And, last but not least, German – new this week.

I know, Classical educator friends – no Latin. What about the children? Well, I know this may be quite a shock, but Latin doesn’t give me any warm fuzzies. None. And at this point in my life, I cannot muster up the strength to teach something about which I have no warm fuzzies. Ad infernum cum eo.

So, there it is. Ta da. Now, go do what works for you and ignore this post entirely.

Scooter’s Science Party

So, about that party. It. Was. GREAT!!!

Here is what was great:

1. My kid had a great time mixing stuff and blowing stuff up. He made the world’s biggest gumdrop-toothpick molecule, blew up balloons with gas from vinegar and baking soda, made a chemical lava lamp, created an artistic volcano-scape and made gummi worms dance. He also got to explode diet soda in the front yard which was awesome. We skipped the bouncy ball because we were running out of time. I did, however, send home the ingredients and instructions with all attendees. I know…their parents hate me now, but I couldn’t resist!

2015-03-28 11.27.562. My kids had a great time with ME. I spend a lot of time being the “heavy” around here. I am usually the one who makes them brush their teeth, make beds, turn off the t.v., get off of Minecraft, and apologize to each other for various infractions. I’m the one who sends them to timeout, makes them clean up their many messes and won’t let them subsist on cheese and marshmallows. In short, I am a terrible mother. So, I loved getting to don a lab coat, goofy glasses and a crazy wig to play Dr. Weisenheimer for an hour leading the experiments. Scooter begged me to do it, still begs me to do it and laughs every time the subject comes up. He is an intense child – I don’t get to experience the delight that can be Scooter very often. It was AWESOME.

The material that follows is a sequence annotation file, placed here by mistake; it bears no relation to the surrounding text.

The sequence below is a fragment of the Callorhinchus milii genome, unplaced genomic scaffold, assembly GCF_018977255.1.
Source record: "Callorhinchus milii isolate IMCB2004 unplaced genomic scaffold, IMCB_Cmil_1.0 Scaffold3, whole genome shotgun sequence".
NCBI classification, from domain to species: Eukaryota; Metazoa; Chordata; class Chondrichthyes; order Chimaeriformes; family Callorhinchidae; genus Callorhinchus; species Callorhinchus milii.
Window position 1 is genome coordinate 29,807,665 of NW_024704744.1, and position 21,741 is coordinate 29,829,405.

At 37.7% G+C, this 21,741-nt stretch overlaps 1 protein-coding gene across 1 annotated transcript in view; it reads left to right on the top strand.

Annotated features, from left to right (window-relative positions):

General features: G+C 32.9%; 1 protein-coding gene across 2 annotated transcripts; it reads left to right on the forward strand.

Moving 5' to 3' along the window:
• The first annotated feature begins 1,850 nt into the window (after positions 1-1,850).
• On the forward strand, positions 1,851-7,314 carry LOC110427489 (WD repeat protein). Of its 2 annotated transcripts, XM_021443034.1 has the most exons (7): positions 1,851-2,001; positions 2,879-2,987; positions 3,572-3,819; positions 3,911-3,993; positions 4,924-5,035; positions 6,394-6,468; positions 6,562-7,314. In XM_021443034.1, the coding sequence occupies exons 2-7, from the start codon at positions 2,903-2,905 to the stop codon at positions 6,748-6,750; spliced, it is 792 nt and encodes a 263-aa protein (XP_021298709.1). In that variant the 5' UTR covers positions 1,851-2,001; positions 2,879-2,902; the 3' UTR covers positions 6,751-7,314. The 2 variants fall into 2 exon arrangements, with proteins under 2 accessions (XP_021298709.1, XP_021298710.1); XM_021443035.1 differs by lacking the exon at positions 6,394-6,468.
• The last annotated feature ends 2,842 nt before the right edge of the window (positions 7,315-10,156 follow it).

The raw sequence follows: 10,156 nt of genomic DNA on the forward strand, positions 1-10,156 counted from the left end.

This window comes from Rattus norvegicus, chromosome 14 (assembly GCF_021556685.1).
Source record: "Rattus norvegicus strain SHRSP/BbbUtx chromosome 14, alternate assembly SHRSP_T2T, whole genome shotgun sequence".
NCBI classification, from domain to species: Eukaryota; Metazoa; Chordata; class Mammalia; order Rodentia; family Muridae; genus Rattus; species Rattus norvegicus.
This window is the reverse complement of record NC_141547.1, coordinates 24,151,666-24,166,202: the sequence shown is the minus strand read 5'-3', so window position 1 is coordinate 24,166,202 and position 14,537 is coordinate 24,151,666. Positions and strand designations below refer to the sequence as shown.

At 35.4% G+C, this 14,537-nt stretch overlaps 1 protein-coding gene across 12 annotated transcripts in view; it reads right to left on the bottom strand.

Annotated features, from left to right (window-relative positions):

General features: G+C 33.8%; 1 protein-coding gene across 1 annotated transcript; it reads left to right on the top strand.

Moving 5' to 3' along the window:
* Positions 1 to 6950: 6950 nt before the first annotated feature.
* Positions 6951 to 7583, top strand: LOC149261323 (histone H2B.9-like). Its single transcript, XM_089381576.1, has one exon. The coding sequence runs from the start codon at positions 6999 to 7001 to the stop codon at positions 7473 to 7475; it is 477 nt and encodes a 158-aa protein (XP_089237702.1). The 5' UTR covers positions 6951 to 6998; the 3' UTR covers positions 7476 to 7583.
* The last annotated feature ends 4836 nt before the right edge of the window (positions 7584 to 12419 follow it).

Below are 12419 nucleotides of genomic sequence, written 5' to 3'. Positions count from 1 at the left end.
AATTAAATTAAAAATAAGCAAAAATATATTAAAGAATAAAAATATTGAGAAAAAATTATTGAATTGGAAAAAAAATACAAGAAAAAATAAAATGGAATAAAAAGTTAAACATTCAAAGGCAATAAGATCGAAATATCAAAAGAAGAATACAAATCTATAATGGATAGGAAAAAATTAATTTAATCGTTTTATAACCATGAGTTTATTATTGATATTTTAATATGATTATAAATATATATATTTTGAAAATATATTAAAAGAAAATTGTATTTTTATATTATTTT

3. We got to visit with some people we didn’t know well, which was the unstated secondary reason for even having a party in the first place. We’re new here. It’s a small town and it’s pretty hard to get your foot in the social door. Who doesn’t love a party, right? Our guests and their kids were great – they made themselves right at home in the best of ways and made friends not just with us, but even with our pack of pets. They were helpful and great sports about all the (stinky) messy things we did as part of the entertainment. (And the messy stuff I sent home in their goodie bags!)

But, the party was also not so great. Here’s a short list.